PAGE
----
Do Ugly Fonts Improve Reading Comprehension?

We performed our own little experiment to see if typefaces affect reading comprehension.

We performed our own little experiment to see if typefaces affect reading comprehension.

In news designers won’t want to hear, the widely mocked and loathed typeface Comic Sans may actually be better at conveying the content of a text than more ‘readable’ typefaces including Arial and Bodoni.

In research published in the journal Cognition (PDF link), final-year Princeton University psychology student Connor Diemand-Yauman, together with his supervisor Daniel Oppenheimer and PhD candidate Erikka Vaughan, asked people aged between 18 and 40 to read about extraterrestrials for 90 seconds.

Those who read about the aliens in 16-point Arial Black could correctly recall the information 72.8 per cent of the time. But participants who reviewed the material in 12-point Comic Sans MS, or Bodoni MT in a lighter shade, could recall 86.5 percent of it.

These results were reinforced by the team’s second study, in which 222 randomly chosen Ohio high school students had their regular class notes reformatted in Haettenschweiler, Monotype Corsiva or Comic Sans Italicized. They consistently did better on their regular classroom assessments than students whose notes were in Times New Roman or Arial.

Underpinning these findings is the theory of disfluency: that making a text more difficult to read forces the reader to concentrate more carefully on learning the material.

Disfluency is counterintuitive to our commonly held belief that it’s important to make text as readable as possible. But Diemand-Yauman et al’s research showed that hard-to-read information is better retained. Are we doomed to learn our most lasting life lessons from those crazy chain emails our mums are constantly forwarding?

And what does this mean for typographers, who’ve long held that good visual communication is about readability? In 1999, Stuart Gluth of the University of South Australia designed the typeface Roxane for maximum readability, and minimum putting on of red lights. It comes out looking rather like Frutiger, the typeface created in 1975 by Swiss designer Adrian Frutiger for the signage at Charles de Gaulle airport in Paris.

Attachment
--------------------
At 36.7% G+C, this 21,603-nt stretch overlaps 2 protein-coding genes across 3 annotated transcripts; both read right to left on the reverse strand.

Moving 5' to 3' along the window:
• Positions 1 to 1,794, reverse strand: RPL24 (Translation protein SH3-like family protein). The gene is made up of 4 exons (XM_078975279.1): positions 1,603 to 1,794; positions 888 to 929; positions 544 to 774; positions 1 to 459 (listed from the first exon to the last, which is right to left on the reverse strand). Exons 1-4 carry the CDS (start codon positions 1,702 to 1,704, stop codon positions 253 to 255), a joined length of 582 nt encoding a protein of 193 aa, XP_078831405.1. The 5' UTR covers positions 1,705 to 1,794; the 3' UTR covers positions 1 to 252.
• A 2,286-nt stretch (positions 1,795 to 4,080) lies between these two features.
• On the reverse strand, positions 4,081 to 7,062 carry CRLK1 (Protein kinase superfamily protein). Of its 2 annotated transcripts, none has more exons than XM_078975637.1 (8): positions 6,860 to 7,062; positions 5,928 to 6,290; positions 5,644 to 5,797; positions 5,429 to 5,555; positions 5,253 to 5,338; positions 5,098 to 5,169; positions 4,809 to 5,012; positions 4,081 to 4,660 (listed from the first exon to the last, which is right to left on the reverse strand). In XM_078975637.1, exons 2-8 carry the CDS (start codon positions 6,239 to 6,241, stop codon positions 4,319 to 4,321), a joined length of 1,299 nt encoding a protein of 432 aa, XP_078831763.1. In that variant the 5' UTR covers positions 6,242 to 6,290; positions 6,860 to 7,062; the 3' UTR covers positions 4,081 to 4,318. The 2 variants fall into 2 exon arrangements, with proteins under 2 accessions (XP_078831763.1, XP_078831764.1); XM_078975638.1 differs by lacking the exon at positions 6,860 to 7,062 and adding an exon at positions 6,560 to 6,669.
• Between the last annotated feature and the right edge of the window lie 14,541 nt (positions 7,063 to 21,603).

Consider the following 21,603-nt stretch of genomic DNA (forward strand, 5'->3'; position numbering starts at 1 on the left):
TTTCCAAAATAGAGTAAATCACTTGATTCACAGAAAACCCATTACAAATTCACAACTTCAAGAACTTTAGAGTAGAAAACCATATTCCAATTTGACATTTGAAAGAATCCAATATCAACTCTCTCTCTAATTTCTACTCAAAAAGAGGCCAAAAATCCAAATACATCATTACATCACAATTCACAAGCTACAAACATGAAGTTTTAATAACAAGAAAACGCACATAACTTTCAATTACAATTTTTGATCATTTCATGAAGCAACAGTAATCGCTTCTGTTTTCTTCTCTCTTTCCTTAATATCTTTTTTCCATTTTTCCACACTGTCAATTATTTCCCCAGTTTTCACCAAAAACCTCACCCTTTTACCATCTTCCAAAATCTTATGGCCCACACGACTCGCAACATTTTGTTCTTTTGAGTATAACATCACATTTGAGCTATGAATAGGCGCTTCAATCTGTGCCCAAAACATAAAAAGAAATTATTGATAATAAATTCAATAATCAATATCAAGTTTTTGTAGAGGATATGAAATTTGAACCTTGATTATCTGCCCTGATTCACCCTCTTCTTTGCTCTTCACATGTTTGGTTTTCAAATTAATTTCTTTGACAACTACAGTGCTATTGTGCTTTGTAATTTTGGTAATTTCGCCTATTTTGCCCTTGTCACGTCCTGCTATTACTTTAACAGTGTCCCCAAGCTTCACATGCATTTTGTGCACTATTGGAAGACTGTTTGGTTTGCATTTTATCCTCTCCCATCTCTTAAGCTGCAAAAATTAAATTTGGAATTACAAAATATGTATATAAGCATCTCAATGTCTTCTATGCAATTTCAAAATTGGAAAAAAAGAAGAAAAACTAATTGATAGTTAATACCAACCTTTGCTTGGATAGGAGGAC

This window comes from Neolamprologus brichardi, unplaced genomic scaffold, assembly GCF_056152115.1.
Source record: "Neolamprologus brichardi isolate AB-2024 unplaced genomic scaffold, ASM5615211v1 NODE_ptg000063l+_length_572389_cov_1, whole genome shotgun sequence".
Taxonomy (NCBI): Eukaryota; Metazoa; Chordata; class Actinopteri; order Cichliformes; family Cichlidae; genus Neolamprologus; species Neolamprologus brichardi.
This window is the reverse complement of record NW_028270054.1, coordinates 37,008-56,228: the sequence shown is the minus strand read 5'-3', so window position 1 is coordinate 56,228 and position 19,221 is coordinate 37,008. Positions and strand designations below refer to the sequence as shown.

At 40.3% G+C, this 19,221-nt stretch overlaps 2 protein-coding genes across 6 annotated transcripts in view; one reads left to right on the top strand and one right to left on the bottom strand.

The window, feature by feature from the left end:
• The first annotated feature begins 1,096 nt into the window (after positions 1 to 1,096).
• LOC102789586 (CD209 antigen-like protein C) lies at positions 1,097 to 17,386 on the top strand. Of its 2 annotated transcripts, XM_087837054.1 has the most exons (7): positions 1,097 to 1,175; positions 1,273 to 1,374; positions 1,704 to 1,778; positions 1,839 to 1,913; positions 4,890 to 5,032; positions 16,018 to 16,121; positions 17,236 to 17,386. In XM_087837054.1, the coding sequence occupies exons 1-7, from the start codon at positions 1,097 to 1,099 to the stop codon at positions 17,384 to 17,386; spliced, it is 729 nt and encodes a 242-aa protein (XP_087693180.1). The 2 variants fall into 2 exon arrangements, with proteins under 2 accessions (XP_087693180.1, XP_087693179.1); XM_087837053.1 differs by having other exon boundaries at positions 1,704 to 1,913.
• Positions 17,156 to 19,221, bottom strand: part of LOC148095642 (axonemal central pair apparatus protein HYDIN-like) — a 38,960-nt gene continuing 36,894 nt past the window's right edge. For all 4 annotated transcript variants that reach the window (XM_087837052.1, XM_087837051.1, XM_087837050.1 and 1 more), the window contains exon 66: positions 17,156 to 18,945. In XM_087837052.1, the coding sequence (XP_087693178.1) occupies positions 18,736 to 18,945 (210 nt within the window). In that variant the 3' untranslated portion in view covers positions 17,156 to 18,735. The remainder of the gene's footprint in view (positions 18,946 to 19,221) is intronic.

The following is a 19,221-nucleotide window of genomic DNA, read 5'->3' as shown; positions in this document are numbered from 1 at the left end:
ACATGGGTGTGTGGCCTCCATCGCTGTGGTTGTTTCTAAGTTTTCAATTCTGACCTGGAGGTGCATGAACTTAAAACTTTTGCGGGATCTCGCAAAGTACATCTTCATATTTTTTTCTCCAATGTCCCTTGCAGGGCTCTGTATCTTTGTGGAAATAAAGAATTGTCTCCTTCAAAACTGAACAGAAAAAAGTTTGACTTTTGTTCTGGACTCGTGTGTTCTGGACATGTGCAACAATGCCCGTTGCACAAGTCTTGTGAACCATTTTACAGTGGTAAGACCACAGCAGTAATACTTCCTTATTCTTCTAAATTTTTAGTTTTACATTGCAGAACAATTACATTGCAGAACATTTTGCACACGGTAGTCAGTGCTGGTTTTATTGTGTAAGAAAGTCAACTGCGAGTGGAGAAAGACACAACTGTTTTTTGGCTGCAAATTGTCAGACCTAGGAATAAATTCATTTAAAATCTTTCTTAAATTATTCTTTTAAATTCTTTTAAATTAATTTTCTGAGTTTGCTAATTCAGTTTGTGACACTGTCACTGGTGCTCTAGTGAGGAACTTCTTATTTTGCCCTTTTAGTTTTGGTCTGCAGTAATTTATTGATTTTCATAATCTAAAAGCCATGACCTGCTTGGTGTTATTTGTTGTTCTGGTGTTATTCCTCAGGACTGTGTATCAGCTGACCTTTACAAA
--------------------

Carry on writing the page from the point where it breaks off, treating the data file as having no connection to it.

Frutiger himself has some thoughts on legibility. “Human feelings are highly unpredictable,” he writes. “For this reason, longer passages of text should not appear too peculiar and thereby provoke a feeling of resistance in the reader – for the real purpose of a font is nothing more or less than to be a quiet conveyor of human thoughts.”

However, neuroscience writer and Wired contributor Jonah Lehrer argues that too much crisp text will make our brains lazy.

“I do worry that it will become so easy for the brain to read on an e-reader that we may actually start to see a decrease in what we remember and take away from a book,” Lehrer told ABC Radio National.

Is the increased knowledge gained from a text worth the aesthetic affront of having to read it all in Curlz MT or Brush Script? Still, we are almost tempted to test disfluency out by downloading the world’s worst font.

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Comments

  1. Natasha says:

    Disfluency makes a lot of sense. I also wonder whether there’s a novelty factor – ie we attend more to fonts that we are less used to reading (whether because they are unpopular due to ‘ugliness’ or are obscure for some other reason), simply because they are novel. So if much of what we read was in comic sans, maybe we’d be more attuned to calibri when we were presented with it?

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